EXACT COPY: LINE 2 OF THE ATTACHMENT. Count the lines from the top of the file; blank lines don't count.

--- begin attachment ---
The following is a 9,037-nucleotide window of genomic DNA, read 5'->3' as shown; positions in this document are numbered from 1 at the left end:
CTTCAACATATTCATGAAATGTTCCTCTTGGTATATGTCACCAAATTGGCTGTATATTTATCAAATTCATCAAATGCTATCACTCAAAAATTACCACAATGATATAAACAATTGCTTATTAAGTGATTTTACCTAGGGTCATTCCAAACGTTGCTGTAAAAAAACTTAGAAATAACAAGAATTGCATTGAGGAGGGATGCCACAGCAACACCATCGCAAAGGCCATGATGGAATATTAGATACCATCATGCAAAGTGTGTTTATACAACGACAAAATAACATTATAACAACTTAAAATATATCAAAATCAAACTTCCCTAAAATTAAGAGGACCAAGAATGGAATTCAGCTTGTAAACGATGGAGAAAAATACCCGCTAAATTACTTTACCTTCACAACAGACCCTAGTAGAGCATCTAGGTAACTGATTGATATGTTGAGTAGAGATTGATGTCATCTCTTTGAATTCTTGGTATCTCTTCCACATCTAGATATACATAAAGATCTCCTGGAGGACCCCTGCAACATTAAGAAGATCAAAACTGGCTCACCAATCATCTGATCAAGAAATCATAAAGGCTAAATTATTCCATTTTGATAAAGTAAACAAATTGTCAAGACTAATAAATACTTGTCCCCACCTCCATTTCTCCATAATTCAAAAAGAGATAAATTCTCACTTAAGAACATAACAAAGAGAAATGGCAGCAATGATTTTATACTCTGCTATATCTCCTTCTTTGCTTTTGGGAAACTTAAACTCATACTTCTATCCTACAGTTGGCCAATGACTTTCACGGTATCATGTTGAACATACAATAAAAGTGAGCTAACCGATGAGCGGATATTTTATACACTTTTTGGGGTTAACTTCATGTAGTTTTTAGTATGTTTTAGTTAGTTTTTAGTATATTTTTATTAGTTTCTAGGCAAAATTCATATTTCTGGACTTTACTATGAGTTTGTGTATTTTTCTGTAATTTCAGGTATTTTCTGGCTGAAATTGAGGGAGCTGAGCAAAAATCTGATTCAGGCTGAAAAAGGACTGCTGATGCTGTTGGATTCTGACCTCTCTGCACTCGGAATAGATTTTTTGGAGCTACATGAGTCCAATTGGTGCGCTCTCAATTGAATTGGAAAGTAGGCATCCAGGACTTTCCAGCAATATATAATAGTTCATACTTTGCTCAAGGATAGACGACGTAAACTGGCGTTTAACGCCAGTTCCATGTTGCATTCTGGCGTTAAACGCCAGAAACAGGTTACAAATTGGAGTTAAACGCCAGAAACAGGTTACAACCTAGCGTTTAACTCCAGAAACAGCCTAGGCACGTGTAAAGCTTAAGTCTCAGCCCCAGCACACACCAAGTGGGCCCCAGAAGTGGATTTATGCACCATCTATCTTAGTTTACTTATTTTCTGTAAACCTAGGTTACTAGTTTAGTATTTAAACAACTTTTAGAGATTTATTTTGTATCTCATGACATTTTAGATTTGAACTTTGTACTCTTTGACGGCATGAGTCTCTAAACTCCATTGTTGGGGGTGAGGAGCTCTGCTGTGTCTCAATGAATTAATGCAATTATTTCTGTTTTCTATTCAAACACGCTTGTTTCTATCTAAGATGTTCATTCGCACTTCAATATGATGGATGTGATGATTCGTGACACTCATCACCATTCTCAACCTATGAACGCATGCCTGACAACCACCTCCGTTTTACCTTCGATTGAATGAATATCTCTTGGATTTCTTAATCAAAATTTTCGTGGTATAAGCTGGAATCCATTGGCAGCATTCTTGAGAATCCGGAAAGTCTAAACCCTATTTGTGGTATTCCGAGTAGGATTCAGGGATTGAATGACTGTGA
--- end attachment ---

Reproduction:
CTTCAACATATTCATGAAATGTTCCTCTTGGTATATGTCACCAAATTGGCTGTATATTTATCAAATTCATCAAATGCTATCACTCAAAAATTACCACAATGATATAAACAATTGCTTATTAAGTGATTTTACCTAGGGTCATTCCAAACGTTGCTGTAAAAAAACTTAGAAATAACAAGAATTGCATTGAGGAGGGATGCCACAGCAACACCATCGCAAAGGCCATGATGGAATATTAGATACCATCATGCAAAGTGTGTTTATACAACGACAAAATAACATTATAACAACTTAAAATATATCAAAATCAAACTTCCCTAAAATTAAGAGGACCAAGAATGGAATTCAGCTTGTAAACGATGGAGAAAAATACCCGCTAAATTACTTTACCTTCACAACAGACCCTAGTAGAGCATCTAGGTAACTGATTGATATGTTGAGTAGAGATTGATGTCATCTCTTTGAATTCTTGGTATCTCTTCCACATCTAGATATACATAAAGATCTCCTGGAGGACCCCTGCAACATTAAGAAGATCAAAACTGGCTCACCAATCATCTGATCAAGAAATCATAAAGGCTAAATTATTCCATTTTGATAAAGTAAACAAATTGTCAAGACTAATAAATACTTGTCCCCACCTCCATTTCTCCATAATTCAAAAAGAGATAAATTCTCACTTAAGAACATAACAAAGAGAAATGGCAGCAATGATTTTATACTCTGCTATATCTCCTTCTTTGCTTTTGGGAAACTTAAACTCATACTTCTATCCTACAGTTGGCCAATGACTTTCACGGTATCATGTTGAACATACAATAAAAGTGAGCTAACCGATGAGCGGATATTTTATACACTTTTTGGGGTTAACTTCATGTAGTTTTTAGTATGTTTTAGTTAGTTTTTAGTATATTTTTATTAGTTTCTAGGCAAAATTCATATTTCTGGACTTTACTATGAGTTTGTGTATTTTTCTGTAATTTCAGGTATTTTCTGGCTGAAATTGAGGGAGCTGAGCAAAAATCTGATTCAGGCTGAAAAAGGACTGCTGATGCTGTTGGATTCTGACCTCTCTGCACTCGGAATAGATTTTTTGGAGCTACATGAGTCCAATTGGTGCGCTCTCAATTGAATTGGAAAGTAGGCATCCAGGACTTTCCAGCAATATATAATAGTTCATACTTTGCTCAAGGATAGACGACGTAAACTGGCGTTTAACGCCAGTTCCATGTTGCATTCTGGCGTTAAACGCCAGAAACAGGTTACAAATTGGAGTTAAACGCCAGAAACAGGTTACAACCTAGCGTTTAACTCCAGAAACAGCCTAGGCACGTGTAAAGCTTAAGTCTCAGCCCCAGCACACACCAAGTGGGCCCCAGAAGTGGATTTATGCACCATCTATCTTAGTTTACTTATTTTCTGTAAACCTAGGTTACTAGTTTAGTATTTAAACAACTTTTAGAGATTTATTTTGTATCTCATGACATTTTAGATTTGAACTTTGTACTCTTTGACGGCATGAGTCTCTAAACTCCATTGTTGGGGGTGAGGAGCTCTGCTGTGTCTCAATGAATTAATGCAATTATTTCTGTTTTCTATTCAAACACGCTTGTTTCTATCTAAGATGTTCATTCGCACTTCAATATGATGGATGTGATGATTCGTGACACTCATCACCATTCTCAACCTATGAACGCATGCCTGACAACCACCTCCGTTTTACCTTCGATTGAATGAATATCTCTTGGATTTCTTAATCAAAATTTTCGTGGTATAAGCTGGAATCCATTGGCAGCATTCTTGAGAATCCGGAAAGTCTAAACCCTATTTGTGGTATTCCGAGTAGGATTCAGGGATTGAATGACTGTGA